Saturday, March 15, 2014

A genealogy experiment involving public trees

In the past few years I've read numerous debates on the topic of whether one should have one's genealogical tree available to others as a public tree, or hidden away (discoverable only in the sense that it exists but one does not share the details in a public manner) as a private tree. 

As with many debates, it is not either/or, since one can have both.  This would make sense if one considers the public tree to represent research work that you feel is sufficiently sourced and argued, while the private tree represents a work in progress that is not quite ready for prime time.  In any event, this posting, and the related postings that will follow, are not really about that particular debate.  If anything, these postings will be about a very different debate, namely, the experience of having a personal tree (a standalone tree that either you alone can edit, or only a limited number of people chosen by you can edit), or of participating in a unified tree (a single, shared tree that can be edited by anyone in the world, much like a typical wiki).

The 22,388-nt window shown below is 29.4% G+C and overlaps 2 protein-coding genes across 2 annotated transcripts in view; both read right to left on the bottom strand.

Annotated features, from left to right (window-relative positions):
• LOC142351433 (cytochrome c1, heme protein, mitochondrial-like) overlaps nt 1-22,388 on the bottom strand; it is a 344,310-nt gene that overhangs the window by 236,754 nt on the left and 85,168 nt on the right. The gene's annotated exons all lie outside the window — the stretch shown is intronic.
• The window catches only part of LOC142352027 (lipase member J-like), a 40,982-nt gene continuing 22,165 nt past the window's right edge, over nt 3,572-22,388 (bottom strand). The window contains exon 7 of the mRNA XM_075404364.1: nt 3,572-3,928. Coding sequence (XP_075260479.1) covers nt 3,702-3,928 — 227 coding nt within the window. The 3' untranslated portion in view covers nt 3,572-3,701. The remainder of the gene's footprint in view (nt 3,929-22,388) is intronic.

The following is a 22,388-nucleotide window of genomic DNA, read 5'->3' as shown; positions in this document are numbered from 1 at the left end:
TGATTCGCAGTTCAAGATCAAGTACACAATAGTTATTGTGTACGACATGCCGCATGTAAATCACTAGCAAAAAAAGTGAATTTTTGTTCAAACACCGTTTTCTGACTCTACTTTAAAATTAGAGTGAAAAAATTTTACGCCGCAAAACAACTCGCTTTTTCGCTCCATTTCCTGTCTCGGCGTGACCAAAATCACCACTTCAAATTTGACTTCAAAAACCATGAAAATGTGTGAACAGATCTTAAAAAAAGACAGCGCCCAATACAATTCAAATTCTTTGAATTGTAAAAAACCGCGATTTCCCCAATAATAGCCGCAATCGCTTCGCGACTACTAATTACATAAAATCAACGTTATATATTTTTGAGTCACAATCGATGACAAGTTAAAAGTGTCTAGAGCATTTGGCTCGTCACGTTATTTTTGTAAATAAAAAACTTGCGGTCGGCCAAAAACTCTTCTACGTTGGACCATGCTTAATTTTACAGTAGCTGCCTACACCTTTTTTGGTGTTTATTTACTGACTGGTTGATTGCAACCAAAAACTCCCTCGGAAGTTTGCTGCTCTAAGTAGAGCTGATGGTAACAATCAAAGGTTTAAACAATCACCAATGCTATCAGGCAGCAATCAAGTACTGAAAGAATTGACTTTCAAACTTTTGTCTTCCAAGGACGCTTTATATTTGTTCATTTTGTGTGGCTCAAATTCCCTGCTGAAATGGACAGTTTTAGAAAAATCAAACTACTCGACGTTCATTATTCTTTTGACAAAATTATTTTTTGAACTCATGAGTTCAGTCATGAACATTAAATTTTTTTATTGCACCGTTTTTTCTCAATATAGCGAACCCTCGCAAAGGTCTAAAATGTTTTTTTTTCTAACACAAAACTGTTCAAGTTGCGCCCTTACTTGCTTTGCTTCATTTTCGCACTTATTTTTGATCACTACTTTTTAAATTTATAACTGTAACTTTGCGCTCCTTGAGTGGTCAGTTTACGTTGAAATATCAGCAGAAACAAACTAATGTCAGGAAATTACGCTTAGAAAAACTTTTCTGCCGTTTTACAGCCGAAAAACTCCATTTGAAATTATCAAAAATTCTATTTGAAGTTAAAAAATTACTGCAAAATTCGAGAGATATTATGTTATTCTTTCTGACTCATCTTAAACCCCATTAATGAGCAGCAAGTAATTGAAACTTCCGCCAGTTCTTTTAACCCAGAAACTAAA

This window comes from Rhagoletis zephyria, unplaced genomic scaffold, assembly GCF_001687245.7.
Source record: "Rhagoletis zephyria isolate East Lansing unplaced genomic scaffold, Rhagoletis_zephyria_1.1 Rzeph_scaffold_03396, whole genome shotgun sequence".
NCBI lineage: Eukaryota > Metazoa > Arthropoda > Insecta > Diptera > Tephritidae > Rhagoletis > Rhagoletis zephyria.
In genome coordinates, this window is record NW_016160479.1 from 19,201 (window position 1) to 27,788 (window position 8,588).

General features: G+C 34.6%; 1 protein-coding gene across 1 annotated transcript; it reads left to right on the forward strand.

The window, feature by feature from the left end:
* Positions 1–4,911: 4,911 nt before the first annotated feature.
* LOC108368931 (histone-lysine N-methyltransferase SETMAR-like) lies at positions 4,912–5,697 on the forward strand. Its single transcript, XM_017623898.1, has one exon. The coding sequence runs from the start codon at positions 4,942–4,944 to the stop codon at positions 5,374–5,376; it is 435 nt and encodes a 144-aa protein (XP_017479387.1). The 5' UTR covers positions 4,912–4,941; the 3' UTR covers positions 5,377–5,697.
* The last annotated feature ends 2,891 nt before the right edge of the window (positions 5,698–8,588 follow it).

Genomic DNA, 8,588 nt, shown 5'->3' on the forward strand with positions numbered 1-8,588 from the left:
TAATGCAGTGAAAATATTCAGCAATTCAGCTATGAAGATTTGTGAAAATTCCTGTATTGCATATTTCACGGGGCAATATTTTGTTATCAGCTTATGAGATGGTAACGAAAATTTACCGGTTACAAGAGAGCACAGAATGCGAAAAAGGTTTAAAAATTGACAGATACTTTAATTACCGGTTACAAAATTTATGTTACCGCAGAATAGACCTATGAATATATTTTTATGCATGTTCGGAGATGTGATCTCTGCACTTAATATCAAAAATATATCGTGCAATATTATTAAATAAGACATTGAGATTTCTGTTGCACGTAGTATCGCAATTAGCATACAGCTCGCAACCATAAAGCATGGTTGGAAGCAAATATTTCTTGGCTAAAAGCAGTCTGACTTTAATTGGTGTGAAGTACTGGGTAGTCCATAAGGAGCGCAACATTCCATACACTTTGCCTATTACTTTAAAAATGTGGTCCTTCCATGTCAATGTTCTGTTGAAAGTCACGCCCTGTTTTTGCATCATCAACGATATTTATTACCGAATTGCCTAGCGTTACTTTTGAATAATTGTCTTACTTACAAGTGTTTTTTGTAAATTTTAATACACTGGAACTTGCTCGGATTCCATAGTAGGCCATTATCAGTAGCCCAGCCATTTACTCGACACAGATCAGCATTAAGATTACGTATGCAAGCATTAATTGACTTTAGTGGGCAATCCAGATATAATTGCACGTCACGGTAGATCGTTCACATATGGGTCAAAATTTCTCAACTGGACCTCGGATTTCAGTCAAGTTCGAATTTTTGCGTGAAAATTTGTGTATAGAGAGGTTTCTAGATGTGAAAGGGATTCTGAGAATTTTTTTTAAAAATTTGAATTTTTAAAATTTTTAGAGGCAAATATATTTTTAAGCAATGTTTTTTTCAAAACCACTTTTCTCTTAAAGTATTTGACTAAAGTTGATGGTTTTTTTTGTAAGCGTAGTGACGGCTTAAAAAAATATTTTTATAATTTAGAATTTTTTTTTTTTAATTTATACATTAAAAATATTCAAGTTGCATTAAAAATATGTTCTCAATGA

Before it became reality, I made some predictions on the Genealogy Guys Podcast that it was only a matter of time before we saw a company link its online trees (providing access to others) with desktop-based software (personal editing).  Ancestry.com was in a position to do this since it had both its website for hosting trees and its Family Tree Maker software for desktop editing.  In 2013, FamilySearch certified a number of software programs for synchronizing data with the tree on FamilySearch, including one that I was already using, RootsMagic (on a Mac under CrossOver).  MyHeritage is now offering this via a sync to its Family Tree Builder software.  [Note: Is anyone successfully running Family Tree Builder under CrossOver?]

In addition to the personal trees on Ancestry.com and MyHeritage, and the unified tree on FamilySearch, there are other sites that provide for unified trees.  Geni.com (owned by MyHeritage since November 2012) provides such a tree, so there you have an example of a company providing both options.  WeRelate (at werelate.org) hosts a unified tree using a wiki model, as does WikiTree (at wikitree.com). 

Which brings us to the experiment: What would happen if I began to enter my direct ancestral lines, fully sourced, into each online tree?  Who (if anyone) would contact me?  Whose other trees would I encounter in the unified model, and how would we resolve conflicts?  And how can I actually do this experiment in an orderly fashion so that it doesn't get too crazy? 

Stay tuned.